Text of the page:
How the Recent SCOTUS Ruling Adds Federal Workplace Protections for LGBTQ Community

Workplace discrimination

Our Los Angeles Discrimination Attorneys Explain the Implications

The Supreme Court of the United States (SCOTUS) ruled on an extremely important case last month, Bostock v. Clayton County, that adds federal workplace protections for the LGBTQ community. Transgender and sexual orientation discrimination are now illegal under federal law. 

In a 6-3 decision, the Supreme Court of the United States confirmed that Title VII of the 1964 Civil Rights Act protects from workplace discrimination based on gender identity and sexual orientation. Title VII’s protections extend to sexual orientation and gender identity. 

According to Neil Gorsuch, who wrote the opinion of the Court, it is impossible to discriminate on the basis of sexual orientation or gender identity without also discriminating on the basis of sex.

In his opinion, Gorsuch writes, “An employer who fires an individual for being homosexual or transgender fires that person for traits or actions it would not have questioned in members of a different sex. Sex plays a necessary and undisguisable role in the decision, exactly what Title VII forbids.”

The ruling arose from a case involving workplace discrimination in Clayton, Georgia. Plaintiff Gerald Bostock’s employer fired him after he joined a gay softball league. Bostock filed a claim with the Equal Employment Opportunity Commission (EEOC). The EEOC launched an investigation and issued a right to sue letter. 

Bostock’s case eventually went before the Eleventh Circuit, which ruled that Title VII does not extend workplace discrimination protections to workers based on sexual orientation. After the Eleventh Circuit’s ruling, Bostock petitioned SCOTUS. The court consolidated Bostock’s case with two other cases, Zarda v. Altitude Express and EEOC v. R.G. &. G.R. Harris Funeral Homes, Inc. Two cases, including Bostock’s, involved sexual orientation discrimination. The third case involved gender identity discrimination.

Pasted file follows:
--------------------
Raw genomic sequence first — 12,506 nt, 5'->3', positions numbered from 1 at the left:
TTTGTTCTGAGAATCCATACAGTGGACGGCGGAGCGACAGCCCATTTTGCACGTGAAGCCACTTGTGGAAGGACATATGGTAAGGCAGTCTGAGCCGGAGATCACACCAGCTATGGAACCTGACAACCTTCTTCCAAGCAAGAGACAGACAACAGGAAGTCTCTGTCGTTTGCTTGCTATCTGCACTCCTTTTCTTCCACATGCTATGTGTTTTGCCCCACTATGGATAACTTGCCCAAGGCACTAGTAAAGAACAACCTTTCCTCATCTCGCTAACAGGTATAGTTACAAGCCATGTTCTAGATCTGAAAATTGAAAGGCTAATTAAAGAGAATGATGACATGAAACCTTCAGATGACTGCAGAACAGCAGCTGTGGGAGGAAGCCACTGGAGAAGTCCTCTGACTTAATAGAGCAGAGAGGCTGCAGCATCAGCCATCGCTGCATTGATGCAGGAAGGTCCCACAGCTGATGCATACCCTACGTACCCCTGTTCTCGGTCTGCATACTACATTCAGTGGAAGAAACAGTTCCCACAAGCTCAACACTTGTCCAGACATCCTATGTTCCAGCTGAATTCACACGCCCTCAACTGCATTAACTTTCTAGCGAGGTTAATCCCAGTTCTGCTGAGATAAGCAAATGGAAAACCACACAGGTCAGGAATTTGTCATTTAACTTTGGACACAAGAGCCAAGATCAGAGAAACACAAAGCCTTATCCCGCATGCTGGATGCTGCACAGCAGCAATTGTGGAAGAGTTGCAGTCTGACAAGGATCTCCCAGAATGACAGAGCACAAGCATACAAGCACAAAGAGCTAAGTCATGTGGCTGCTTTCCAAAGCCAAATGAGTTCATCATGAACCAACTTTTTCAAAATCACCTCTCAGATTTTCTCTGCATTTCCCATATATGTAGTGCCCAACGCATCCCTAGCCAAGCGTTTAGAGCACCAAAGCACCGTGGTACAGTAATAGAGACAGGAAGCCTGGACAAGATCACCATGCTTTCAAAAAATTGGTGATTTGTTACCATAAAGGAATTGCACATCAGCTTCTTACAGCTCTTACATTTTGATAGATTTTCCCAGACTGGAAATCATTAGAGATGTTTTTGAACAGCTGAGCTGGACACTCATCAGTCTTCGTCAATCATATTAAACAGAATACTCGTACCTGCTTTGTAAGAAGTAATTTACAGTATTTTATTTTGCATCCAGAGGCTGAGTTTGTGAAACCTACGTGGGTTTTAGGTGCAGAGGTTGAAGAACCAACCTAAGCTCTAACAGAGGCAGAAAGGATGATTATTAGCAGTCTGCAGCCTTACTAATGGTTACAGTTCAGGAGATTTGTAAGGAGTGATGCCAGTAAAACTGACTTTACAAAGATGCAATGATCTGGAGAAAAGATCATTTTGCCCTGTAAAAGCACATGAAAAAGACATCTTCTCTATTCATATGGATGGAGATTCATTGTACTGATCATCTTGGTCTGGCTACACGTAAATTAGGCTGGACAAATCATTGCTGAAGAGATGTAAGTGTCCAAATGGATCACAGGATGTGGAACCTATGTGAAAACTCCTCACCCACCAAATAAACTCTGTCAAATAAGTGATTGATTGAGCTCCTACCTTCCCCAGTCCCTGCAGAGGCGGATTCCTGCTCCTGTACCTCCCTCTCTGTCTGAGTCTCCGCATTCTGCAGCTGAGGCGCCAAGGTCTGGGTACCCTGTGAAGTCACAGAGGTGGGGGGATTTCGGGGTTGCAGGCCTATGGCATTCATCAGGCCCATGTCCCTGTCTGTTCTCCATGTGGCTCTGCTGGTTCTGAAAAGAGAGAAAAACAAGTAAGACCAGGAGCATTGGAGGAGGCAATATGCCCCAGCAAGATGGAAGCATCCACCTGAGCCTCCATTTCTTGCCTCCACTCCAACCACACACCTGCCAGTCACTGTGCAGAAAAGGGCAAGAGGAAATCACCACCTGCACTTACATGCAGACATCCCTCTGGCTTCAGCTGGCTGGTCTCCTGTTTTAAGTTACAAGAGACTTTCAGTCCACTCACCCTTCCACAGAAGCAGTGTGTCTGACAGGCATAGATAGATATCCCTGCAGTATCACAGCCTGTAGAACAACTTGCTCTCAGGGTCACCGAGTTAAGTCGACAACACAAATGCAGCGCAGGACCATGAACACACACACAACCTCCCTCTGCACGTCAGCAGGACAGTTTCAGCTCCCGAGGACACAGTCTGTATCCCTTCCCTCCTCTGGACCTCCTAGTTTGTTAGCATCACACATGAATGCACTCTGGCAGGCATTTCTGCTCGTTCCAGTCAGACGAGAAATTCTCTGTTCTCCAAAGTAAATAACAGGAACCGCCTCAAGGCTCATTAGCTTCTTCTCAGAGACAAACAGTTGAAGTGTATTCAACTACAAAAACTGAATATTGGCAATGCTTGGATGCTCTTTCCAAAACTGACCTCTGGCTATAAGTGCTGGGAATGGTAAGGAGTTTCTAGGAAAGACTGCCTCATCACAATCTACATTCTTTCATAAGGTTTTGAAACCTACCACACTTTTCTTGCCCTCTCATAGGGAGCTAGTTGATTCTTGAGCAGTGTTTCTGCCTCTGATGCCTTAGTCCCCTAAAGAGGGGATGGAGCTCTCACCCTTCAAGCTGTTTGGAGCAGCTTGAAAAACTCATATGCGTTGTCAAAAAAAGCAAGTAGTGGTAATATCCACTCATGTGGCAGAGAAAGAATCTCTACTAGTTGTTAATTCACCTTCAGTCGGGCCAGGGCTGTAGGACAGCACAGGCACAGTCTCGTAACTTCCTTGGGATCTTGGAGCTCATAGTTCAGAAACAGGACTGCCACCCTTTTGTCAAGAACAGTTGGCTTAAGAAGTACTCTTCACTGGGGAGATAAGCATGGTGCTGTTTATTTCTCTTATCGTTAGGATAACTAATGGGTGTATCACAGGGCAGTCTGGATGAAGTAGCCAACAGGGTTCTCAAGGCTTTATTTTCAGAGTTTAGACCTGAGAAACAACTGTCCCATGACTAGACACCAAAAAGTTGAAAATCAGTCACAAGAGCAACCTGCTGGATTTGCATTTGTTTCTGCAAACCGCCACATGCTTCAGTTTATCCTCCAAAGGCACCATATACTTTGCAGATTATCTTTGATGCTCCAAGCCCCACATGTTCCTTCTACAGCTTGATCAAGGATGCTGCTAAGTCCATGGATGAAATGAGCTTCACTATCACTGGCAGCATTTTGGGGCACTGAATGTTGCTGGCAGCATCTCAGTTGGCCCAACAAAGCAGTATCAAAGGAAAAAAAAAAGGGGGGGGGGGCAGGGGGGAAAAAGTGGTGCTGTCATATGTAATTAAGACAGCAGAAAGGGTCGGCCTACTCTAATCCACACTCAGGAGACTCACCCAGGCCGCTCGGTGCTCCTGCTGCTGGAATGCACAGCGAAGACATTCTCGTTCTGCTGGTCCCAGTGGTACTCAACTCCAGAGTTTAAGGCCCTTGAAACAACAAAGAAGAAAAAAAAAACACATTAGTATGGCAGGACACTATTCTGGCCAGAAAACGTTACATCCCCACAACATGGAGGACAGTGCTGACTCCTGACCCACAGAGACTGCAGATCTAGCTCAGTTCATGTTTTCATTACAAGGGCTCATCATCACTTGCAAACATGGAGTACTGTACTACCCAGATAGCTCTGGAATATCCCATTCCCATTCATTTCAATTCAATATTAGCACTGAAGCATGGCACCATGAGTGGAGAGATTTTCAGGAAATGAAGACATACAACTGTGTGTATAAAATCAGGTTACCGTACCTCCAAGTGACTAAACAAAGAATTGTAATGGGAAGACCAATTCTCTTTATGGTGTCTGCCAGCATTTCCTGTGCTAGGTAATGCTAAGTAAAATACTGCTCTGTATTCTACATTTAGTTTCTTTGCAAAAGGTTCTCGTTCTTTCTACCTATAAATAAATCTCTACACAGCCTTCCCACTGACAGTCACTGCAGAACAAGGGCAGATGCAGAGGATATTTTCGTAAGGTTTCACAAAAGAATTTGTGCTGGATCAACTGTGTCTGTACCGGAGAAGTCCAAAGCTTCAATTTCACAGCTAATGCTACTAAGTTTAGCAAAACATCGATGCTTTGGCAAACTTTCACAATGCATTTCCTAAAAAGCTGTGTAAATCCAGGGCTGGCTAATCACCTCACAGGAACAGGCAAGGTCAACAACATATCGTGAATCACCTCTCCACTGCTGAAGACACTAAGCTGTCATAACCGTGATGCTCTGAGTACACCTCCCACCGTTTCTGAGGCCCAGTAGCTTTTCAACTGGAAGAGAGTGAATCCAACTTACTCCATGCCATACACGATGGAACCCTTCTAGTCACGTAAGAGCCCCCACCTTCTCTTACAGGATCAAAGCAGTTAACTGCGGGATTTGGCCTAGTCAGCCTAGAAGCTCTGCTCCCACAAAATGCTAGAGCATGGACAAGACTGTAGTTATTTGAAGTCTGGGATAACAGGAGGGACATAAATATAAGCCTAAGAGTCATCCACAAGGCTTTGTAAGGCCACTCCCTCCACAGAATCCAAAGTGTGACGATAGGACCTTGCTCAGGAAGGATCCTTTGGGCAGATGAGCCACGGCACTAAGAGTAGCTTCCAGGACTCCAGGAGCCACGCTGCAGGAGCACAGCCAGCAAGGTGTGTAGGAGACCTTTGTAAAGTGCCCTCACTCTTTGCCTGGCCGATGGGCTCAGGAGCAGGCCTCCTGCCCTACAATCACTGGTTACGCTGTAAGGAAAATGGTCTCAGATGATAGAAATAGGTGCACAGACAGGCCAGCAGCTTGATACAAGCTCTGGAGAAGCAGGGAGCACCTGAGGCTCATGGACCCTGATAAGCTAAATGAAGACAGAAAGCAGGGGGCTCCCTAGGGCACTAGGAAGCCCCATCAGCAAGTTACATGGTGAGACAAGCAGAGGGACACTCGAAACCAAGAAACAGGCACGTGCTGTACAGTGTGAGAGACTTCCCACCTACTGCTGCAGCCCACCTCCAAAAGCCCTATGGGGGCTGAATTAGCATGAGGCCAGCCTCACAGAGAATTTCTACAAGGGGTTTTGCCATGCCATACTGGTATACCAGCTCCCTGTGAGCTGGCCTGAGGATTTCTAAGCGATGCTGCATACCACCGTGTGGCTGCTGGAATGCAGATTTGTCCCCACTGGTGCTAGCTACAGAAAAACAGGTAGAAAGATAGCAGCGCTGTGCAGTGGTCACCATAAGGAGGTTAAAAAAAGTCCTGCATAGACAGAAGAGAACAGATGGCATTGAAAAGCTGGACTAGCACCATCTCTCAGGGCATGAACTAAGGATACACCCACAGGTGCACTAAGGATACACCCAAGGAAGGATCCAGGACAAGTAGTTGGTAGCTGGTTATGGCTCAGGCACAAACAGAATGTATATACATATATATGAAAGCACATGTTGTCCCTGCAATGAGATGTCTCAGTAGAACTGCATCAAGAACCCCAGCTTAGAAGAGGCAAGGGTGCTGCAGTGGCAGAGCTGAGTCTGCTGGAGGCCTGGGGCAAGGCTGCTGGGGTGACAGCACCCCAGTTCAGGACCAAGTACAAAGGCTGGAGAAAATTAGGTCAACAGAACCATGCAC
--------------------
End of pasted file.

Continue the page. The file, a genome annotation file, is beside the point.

What Are the Implications of Bostock v. Clayton County in California?

Gender identity and sexual orientation discrimination were already illegal in California before this ruling. The California Fair Employment and Housing Act (FEHA) forbids employers from firing, failing to hire, demoting or engaging in other discriminatory acts against same-sex and/or transgender workers

FEHA has broad protections against workplace discrimination. The law not only requires California employers to undergo harassment training, it protects a large variety of people.

Workers affected by discrimination may notify the Department of Fair Employment and Housing (DFEH) or EEOC to file a claim. After a claim is filed, the department may investigate the claim and potentially issue a right to sue letter. You can learn more about workplace discrimination and the process for filing a claim on our website. If you have questions about your workplace rights, contact our discrimination lawyers in Los Angeles for more information. 

Contact Our Discrimination Lawyers in Los Angeles for a Free Consult

Are you facing sex discrimination at work? Our discrimination lawyers in Los Angeles may be able to help you with a claim against your employer. Kesluk, Silverstein, Jacob & Morrison, P.C. can help you with the claims process or with filing a lawsuit. 

Compensation from a lawsuit can help pay damages, such as lost income, damage to your professional reputation, and pain and suffering.  

Our Los Angeles employment law firm can help you determine whether you have legal options you could pursue against your employer during a free consultation. To schedule a consultation with us, dial (310) 273-3180 or use the contact form on our website.

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